Friday, November 19, 2010

A Nation of Laws?

I remember the Savings and Loan debacle of the 1980’s very well. I lived in Arizona at the time, and not only was Arizona a hotbed of failed S&L’s, it was home to Charles Keating and the legislators of the “Keating Five” fame. The numbers involved in that financial collapse were huge and frightening at the time, but we ultimately emerged from it unscathed, and that debacle has been rendered almost insignificant by a subsequent one some forty times bigger in scope.

More than a thousand felony convictions were made as a result of financial irregularities committed during that period by bankers, realtors and related professions. Repeat, more than a thousand people were convicted of felonies and sentenced to prison terms in a financial scandal that was forty times smaller than the current one, which has not resulted in one single indictment, let alone conviction. We are not even making an attempt to find and punish the guilty today.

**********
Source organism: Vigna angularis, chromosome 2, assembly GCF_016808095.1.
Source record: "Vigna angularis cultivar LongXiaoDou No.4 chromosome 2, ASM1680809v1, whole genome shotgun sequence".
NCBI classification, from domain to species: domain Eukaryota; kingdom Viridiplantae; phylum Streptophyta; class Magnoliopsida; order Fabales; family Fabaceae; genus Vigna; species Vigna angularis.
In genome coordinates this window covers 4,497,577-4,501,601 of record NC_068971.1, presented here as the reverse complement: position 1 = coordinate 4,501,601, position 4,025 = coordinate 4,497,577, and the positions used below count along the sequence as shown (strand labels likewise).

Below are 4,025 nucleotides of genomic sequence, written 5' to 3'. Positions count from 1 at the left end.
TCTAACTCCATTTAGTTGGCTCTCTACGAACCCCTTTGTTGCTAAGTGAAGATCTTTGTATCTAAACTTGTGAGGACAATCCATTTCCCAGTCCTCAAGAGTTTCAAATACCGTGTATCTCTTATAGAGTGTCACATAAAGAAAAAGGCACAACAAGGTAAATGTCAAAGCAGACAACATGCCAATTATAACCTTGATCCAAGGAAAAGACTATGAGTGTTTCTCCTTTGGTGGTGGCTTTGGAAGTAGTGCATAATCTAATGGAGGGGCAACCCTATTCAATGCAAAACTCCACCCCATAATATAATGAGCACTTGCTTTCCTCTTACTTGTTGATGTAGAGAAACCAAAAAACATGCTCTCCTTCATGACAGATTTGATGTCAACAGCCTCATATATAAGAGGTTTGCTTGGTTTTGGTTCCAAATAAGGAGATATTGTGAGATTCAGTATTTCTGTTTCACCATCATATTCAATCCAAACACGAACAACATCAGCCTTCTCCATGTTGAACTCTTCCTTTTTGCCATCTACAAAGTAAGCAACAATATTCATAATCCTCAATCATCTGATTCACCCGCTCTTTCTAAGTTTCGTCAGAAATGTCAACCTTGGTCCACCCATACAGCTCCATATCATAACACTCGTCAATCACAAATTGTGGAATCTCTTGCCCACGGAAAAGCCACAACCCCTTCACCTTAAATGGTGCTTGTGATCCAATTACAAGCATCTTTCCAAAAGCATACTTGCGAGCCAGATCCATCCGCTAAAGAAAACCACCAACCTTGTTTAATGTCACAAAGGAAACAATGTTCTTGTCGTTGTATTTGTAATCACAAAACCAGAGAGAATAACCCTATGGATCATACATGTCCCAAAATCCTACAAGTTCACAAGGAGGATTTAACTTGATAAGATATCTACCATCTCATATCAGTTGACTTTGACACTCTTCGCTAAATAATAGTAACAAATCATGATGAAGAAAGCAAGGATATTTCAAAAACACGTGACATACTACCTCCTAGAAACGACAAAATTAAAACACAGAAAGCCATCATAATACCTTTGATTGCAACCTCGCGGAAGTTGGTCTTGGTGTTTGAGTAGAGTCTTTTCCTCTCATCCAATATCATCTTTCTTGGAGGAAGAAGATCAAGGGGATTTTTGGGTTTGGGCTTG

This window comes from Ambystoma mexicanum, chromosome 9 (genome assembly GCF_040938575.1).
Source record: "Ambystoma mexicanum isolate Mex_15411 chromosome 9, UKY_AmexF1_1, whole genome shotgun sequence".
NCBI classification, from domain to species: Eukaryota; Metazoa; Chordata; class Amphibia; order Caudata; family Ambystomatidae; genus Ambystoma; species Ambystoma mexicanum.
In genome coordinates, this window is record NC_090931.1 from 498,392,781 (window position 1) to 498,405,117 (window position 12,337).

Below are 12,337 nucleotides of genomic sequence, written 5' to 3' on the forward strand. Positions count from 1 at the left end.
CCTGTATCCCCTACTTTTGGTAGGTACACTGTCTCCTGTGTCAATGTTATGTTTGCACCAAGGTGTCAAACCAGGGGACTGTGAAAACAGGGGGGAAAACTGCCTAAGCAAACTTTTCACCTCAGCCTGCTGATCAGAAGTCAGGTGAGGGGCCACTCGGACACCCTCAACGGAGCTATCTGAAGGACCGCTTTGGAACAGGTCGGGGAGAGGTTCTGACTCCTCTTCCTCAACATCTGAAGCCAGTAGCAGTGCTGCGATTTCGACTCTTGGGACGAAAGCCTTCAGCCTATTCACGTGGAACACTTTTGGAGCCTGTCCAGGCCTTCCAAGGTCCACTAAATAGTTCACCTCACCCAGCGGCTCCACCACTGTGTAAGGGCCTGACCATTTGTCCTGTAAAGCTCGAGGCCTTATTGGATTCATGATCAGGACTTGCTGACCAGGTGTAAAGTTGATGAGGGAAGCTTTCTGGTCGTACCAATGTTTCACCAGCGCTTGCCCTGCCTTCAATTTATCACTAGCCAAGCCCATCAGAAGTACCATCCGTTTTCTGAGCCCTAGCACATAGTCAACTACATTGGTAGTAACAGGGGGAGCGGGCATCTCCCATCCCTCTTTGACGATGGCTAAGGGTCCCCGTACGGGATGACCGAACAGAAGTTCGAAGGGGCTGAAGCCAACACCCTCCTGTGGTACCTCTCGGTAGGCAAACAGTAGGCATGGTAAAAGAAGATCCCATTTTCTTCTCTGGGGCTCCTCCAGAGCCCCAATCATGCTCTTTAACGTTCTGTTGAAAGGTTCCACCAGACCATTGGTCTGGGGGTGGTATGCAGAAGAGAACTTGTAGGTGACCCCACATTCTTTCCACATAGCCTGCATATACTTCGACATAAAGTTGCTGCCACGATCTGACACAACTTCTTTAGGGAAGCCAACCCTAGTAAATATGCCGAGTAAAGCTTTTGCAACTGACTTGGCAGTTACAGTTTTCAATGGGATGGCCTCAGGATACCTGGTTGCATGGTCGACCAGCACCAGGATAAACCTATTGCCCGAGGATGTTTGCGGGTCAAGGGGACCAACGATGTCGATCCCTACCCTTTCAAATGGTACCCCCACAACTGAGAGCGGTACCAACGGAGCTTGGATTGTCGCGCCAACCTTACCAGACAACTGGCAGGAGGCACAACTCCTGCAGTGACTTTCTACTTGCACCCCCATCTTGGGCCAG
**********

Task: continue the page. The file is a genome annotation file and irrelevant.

No, Bernie Madoff is a separate case, not related to the financial collapse.

The financial houses which failed in the 80’s were not “recapitalized” with taxpayer money, they were taken over by the government, their overvalued assets were sold off for whatever price could be obtained, and the deposit base was sold to financial institutions which could service it responsibly. They no longer exist today.

I remember celebration of the regulations and oversight that were put in place to assure that such a failure could not happen again. “We learned from our mistakes,” it was claimed, and never again could the nation be placed at such risk. Never again could we allow the savings and the retirement accounts, citizen’s dreams and hopes, to be vaporized by the greed and avarice of Wall Street.

Those regulations and that oversight were promptly ignored, and where they could not be ignored they were repealed. Fast forward to 2010, when we are being told that new regulations are in place to assure that a financial collapse “can never occur again.”

Yes, and we were told that in 1991, when the “Prompt Corrective Action” law was passed, a law that remains in effect today and which the government has ignored completely from that day to this one. We were told that when Glass-Stiegal was passed; a law which, impossible to ignore, was repealed by Congress. When an attempt to reinstate that law was made last year, Congress rejected it. The list goes on.

Merely having laws does not make us “a nation of laws.”

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